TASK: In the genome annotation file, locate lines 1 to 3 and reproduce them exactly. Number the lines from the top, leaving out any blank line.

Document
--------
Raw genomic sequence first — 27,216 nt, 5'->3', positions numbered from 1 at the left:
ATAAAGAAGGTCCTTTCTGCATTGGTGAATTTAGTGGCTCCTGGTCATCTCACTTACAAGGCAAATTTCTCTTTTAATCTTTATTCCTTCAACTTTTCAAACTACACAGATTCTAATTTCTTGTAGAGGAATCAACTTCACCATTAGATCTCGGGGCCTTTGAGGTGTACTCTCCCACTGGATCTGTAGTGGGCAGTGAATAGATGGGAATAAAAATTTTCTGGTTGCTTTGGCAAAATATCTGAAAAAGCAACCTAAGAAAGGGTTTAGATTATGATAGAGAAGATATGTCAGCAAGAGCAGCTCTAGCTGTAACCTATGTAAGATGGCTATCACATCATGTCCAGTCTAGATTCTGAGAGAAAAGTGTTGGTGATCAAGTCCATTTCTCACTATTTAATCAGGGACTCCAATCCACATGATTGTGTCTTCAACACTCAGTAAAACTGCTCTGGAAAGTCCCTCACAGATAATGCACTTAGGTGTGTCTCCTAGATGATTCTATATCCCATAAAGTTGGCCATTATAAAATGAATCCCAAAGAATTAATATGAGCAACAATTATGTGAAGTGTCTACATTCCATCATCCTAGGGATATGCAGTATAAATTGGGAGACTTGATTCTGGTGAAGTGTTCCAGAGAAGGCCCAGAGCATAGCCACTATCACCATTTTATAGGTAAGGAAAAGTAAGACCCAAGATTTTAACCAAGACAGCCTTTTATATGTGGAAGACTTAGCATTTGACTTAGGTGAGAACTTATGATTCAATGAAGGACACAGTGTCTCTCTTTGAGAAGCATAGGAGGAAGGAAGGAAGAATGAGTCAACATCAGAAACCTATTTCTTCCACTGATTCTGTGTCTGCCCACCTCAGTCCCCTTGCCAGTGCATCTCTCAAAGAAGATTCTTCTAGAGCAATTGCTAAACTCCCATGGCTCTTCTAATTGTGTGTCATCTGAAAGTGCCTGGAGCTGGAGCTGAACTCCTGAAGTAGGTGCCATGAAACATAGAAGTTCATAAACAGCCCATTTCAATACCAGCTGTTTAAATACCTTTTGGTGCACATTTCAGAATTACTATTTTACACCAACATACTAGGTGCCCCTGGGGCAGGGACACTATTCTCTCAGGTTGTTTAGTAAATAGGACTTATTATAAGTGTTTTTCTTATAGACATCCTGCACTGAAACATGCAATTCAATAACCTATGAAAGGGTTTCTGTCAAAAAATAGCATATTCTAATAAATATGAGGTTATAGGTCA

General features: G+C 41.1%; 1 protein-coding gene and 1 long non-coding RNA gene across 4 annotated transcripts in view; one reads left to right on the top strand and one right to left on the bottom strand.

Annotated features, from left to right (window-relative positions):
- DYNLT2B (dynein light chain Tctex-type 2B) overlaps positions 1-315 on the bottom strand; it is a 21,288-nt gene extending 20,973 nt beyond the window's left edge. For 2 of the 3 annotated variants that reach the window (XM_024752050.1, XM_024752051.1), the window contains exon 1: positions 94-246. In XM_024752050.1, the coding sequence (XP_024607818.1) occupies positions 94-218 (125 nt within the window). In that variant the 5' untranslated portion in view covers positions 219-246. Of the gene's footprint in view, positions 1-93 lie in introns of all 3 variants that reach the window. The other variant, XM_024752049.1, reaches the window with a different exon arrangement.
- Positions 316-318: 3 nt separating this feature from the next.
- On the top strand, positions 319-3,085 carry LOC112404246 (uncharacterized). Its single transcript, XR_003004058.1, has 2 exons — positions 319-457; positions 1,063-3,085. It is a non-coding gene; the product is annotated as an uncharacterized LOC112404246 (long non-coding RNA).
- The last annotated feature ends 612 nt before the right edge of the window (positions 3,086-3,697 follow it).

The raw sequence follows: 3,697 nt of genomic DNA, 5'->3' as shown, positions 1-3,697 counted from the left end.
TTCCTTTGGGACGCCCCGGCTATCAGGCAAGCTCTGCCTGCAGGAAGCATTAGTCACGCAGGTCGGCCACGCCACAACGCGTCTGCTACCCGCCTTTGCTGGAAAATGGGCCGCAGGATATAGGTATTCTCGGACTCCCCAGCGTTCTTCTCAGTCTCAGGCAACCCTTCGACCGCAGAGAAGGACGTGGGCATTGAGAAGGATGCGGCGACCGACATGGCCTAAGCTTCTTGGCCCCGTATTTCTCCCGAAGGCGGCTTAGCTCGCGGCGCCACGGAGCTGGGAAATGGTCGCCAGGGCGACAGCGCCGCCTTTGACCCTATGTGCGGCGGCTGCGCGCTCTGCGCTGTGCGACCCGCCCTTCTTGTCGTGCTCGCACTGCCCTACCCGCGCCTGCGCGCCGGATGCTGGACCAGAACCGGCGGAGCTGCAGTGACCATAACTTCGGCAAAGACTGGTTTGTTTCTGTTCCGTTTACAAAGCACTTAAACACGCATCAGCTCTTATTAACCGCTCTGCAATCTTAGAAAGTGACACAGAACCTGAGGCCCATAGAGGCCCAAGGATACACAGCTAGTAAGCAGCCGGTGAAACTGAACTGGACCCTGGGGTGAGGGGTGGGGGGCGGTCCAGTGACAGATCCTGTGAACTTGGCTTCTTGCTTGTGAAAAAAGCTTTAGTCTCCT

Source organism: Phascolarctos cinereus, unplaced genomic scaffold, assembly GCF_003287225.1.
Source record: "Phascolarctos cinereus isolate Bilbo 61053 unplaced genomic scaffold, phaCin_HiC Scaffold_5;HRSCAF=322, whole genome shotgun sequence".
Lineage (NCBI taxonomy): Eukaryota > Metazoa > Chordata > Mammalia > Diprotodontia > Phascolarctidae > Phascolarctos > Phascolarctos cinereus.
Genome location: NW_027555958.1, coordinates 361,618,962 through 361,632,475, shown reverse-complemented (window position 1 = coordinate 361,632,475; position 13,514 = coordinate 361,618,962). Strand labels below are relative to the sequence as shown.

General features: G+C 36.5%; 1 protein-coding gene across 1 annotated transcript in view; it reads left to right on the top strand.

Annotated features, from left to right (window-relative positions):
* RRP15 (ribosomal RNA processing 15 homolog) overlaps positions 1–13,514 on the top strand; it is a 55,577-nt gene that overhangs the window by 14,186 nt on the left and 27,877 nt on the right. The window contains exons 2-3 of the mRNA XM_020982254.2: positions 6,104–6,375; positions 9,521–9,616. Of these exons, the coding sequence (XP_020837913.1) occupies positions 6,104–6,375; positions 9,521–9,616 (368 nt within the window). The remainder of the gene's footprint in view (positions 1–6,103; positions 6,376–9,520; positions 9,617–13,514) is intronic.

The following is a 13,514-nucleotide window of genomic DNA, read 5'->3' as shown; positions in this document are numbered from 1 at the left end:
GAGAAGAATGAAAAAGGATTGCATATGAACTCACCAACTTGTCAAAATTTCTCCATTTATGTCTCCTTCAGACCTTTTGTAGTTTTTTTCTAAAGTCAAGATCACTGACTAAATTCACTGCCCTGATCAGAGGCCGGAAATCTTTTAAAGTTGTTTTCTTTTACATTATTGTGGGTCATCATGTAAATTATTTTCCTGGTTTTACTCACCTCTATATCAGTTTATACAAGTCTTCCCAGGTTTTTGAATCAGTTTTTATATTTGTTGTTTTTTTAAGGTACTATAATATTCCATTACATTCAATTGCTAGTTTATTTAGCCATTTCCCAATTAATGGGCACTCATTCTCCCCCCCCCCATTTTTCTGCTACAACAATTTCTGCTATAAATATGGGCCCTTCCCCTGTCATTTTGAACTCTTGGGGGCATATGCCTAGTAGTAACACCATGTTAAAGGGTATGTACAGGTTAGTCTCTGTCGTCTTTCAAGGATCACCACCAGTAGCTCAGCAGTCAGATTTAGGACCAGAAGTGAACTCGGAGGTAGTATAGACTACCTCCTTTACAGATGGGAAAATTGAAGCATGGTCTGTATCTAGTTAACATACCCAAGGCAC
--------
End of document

Raw genomic sequence first — 27,216 nt, 5'->3', positions numbered from 1 at the left:
ATAAAGAAGGTCCTTTCTGCATTGGTGAATTTAGTGGCTCCTGGTCATCTCACTTACAAGGCAAATTTCTCTTTTAATCTTTATTCCTTCAACTTTTCAAACTACACAGATTCTAATTTCTTGTAGAGGAATCAACTTCACCATTAGATCTCGGGGCCTTTGAGGTGTACTCTCCCACTGGATCTGTAGTGGGCAGTGAATAGATGGGAATAAAAATTTTCTGGTTGCTTTGGCAAAATATCTGAAAAAGCAACCTAAGAAAGGGTTTAGATTATGATAGAGAAGATATGTCAGCAAGAGCAGCTCTAGCTGTAACCTATGTAAGATGGCTATCACATCATGTCCAGTCTAGATTCTGAGAGAAAAGTGTTGGTGATCAAGTCCATTTCTCACTATTTAATCAGGGACTCCAATCCACATGATTGTGTCTTCAACACTCAGTAAAACTGCTCTGGAAAGTCCCTCACAGATAATGCACTTAGGTGTGTCTCCTAGATGATTCTATATCCCATAAAGTTGGCCATTATAAAATGAATCCCAAAGAATTAATATGAGCAACAATTATGTGAAGTGTCTACATTCCATCATCCTAGGGATATGCAGTATAAATTGGGAGACTTGATTCTGGTGAAGTGTTCCAGAGAAGGCCCAGAGCATAGCCACTATCACCATTTTATAGGTAAGGAAAAGTAAGACCCAAGATTTTAACCAAGACAGCCTTTTATATGTGGAAGACTTAGCATTTGACTTAGGTGAGAACTTATGATTCAATGAAGGACACAGTGTCTCTCTTTGAGAAGCATAGGAGGAAGGAAGGAAGAATGAGTCAACATCAGAAACCTATTTCTTCCACTGATTCTGTGTCTGCCCACCTCAGTCCCCTTGCCAGTGCATCTCTCAAAGAAGATTCTTCTAGAGCAATTGCTAAACTCCCATGGCTCTTCTAATTGTGTGTCATCTGAAAGTGCCTGGAGCTGGAGCTGAACTCCTGAAGTAGGTGCCATGAAACATAGAAGTTCATAAACAGCCCATTTCAATACCAGCTGTTTAAATACCTTTTGGTGCACATTTCAGAATTACTATTTTACACCAACATACTAGGTGCCCCTGGGGCAGGGACACTATTCTCTCAGGTTGTTTAGTAAATAGGACTTATTATAAGTGTTTTTCTTATAGACATCCTGCACTGAAACATGCAATTCAATAACCTATGAAAGGGTTTCTGTCAAAAAATAGCATATTCTAATAAATATGAGGTTATAGGTCA

General features: G+C 41.1%; 1 protein-coding gene and 1 long non-coding RNA gene across 4 annotated transcripts in view; one reads left to right on the top strand and one right to left on the bottom strand.